Temperatures at or above 100 degrees are coming our way, and officials are gearing up with cooling stations and warnings.
The National Weather Service-Chicago has a Hazardous Weather Outlook in place throughout the week for the Wheaton area.
Temperatures are expected in the low to mid-90s Wednesday and from near 100 to the 105-degree range Thursday, the NWS says.
Afternoon highs in the 90s are expected to continue through the weekend.
There are some chances of thunderstorms, but the likelihood is that the continued dry spring and early summer conditions will continue.
The U.S. Drought Monitor shows our area as "abnormally dry." The far south tip of Illinois is facing "extreme drought" conditions.
Cooling centers are available for the elderly, families with small children, and other vulnerable residents and are open as follows:
Wheaton Police Department (Lobby) open 24 hours
900 W. Liberty
Non-Emergency number: (630) 260-2161
Wheaton Public Library
225 N. Cross St.
(630) 868-7520 (630) 668-0256 TDD
Monday - Thursday: 9:00 a.m. - 9:00 p.m.
Friday & Saturday: 9:00 a.m. - 5:00 p.m.
Sunday: closed (until Labor Day)
The DuPage County Health Department is also offering its hot weather tips to ensure residents' time spent outdoors is safe and comfortable.
Here are some tips from the Health Department to stay cool:
- Always wear light-weight clothing that has plenty of ventilation - the fabric should "breathe." Stay well hydrated; always ensure you consume an abundance of liquids in the summer.
- Exercise or schedule other strenuous activities when the heat and humidity are lowest, usually early morning and late evenings.
- Rest in cool, shady places frequently. If you're hot, go cool down - get indoors, drink cool liquids, enjoy the air conditioning for a few minutes, or take a cold shower.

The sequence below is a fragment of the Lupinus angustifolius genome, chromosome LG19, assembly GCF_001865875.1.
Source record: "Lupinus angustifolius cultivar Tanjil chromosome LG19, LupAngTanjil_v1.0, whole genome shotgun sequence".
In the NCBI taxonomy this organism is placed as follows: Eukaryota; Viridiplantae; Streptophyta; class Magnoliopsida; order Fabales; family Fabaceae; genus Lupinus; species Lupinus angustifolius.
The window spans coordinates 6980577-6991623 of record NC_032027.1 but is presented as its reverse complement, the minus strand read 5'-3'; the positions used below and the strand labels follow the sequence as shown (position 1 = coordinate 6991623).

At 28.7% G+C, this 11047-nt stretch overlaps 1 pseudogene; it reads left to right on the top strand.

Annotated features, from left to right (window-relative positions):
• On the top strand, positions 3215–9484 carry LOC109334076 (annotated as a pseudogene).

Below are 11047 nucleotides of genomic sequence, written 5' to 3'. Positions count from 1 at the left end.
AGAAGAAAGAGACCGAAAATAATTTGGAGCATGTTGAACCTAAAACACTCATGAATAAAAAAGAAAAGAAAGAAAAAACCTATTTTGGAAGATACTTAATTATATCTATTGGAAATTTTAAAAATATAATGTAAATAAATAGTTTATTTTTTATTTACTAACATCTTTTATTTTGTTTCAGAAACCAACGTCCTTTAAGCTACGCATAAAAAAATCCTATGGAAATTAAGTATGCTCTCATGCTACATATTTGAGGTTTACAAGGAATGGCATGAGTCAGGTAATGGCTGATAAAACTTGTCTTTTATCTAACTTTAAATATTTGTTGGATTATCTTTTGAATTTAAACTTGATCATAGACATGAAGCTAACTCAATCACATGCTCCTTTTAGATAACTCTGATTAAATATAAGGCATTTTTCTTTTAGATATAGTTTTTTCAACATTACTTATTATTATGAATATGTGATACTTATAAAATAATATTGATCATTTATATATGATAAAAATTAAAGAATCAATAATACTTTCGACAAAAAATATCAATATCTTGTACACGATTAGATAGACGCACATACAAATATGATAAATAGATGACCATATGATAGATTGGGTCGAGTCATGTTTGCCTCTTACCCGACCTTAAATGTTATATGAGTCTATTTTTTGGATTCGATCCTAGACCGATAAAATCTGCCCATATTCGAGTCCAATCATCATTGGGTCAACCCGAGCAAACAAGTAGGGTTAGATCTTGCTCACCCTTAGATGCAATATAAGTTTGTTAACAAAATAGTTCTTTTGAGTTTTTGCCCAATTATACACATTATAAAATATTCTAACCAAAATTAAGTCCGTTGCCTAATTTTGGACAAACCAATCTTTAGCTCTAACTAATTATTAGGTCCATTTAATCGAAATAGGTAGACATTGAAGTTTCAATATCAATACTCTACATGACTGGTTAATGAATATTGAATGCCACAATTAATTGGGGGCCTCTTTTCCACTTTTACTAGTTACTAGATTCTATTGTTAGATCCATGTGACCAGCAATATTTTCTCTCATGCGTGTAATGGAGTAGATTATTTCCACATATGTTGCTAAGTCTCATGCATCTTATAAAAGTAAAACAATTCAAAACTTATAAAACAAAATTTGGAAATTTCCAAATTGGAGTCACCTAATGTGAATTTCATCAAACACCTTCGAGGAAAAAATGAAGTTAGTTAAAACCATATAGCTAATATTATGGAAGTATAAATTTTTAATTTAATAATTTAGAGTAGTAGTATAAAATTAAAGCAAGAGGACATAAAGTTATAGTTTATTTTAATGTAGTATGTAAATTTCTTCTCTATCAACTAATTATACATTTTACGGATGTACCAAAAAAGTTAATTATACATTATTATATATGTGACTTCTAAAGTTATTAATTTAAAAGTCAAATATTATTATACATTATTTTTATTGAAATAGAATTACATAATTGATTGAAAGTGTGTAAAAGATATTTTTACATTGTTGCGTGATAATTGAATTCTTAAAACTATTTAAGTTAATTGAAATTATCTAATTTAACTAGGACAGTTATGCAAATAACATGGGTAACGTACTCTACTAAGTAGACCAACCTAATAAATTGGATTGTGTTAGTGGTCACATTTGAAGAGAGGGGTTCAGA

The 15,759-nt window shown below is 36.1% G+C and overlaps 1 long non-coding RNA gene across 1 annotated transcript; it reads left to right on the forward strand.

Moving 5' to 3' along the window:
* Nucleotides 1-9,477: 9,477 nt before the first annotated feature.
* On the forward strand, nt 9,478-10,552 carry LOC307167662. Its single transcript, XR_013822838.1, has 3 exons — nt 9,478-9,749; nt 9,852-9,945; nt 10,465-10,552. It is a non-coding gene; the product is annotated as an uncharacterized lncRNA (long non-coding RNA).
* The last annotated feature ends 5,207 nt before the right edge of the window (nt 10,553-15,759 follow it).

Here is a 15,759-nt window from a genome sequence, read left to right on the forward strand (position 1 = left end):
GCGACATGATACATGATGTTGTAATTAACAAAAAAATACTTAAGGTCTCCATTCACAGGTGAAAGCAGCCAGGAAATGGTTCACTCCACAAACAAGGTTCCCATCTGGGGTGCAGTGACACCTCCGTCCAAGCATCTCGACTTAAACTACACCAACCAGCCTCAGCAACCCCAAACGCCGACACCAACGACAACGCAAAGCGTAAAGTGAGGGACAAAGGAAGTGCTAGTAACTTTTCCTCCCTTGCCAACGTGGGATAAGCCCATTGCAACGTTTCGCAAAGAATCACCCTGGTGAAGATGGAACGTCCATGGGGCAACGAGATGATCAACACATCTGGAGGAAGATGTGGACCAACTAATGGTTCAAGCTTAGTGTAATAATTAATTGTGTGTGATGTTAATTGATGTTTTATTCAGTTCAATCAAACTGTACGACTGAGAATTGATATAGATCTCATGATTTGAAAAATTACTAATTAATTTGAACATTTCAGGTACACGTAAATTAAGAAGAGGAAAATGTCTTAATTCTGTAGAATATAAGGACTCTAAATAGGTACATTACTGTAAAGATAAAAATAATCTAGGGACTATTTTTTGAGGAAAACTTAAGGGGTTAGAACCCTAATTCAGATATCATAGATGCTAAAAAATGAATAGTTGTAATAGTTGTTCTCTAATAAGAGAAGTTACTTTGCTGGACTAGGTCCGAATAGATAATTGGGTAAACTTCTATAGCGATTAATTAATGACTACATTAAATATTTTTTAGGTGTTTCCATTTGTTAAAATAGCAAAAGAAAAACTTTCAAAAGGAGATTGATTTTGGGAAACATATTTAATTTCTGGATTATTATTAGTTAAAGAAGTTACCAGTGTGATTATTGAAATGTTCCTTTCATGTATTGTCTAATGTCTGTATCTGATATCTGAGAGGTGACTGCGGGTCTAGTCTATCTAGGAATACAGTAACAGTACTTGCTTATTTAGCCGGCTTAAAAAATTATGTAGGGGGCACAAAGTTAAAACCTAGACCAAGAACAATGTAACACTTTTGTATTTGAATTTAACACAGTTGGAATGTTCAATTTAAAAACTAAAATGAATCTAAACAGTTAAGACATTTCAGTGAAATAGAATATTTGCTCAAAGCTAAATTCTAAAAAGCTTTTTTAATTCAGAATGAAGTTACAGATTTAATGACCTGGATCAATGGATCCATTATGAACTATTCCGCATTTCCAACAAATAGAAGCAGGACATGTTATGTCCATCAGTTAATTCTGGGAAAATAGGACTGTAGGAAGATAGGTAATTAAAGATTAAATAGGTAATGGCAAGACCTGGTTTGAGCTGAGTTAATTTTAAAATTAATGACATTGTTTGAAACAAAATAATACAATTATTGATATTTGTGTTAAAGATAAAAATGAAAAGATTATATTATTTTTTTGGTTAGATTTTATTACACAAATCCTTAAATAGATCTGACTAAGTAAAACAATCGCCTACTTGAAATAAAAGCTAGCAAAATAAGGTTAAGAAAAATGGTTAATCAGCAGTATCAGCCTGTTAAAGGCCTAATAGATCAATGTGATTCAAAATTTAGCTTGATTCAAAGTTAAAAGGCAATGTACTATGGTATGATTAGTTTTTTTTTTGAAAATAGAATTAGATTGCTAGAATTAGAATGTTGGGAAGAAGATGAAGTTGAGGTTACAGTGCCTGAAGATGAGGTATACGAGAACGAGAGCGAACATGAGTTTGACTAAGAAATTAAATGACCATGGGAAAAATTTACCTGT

- Eat light, heart-healthy foods to replace minerals and nutrients that may be lost. Give your heart a little extra break during the summer months with a healthy diet.
- Watch out for those at greatest risk such as very young children, the elderly, persons who may have health conditions. Certain medications may put you at greater risk of heat-related illnesses so be aware of how medications may interact with the heat.
When spending any time outside during periods of extreme heat and humidity, residents should also be on the lookout for these potential risk factors:
Dehydration - Dehydration occurs when more water leaves the body that you put back in. Stay well hydrated throughout the day and drink extra fluids when exercising or simply being outdoors on hot days.
Heat exhaustion - Symptoms may include: headaches, weak pulse, rapid pulse, excessive sweating, dizziness, and in some instances fainting, clammy skin, chills, cold, nausea, vomiting, muscle cramps or very fast or very shallow breathing. If you suspect you have heat exhaustion, take action immediately to cool down. If possible, immerse yourself in cool water.
Heat stroke - Unlike heat exhaustion, victims of heat stroke have warm skin that is dry to the touch because they've sweated out all their extra water leaving the body's natural cooling system without a key cool-down mechanism. High fever, severe headaches, nausea, vomiting, and a strong, rapid pulse all accompany heat stroke. Victims may become confused and can lose consciousness. Heat stroke is a very serious condition. Cool the victim and seek immediate medical assistance.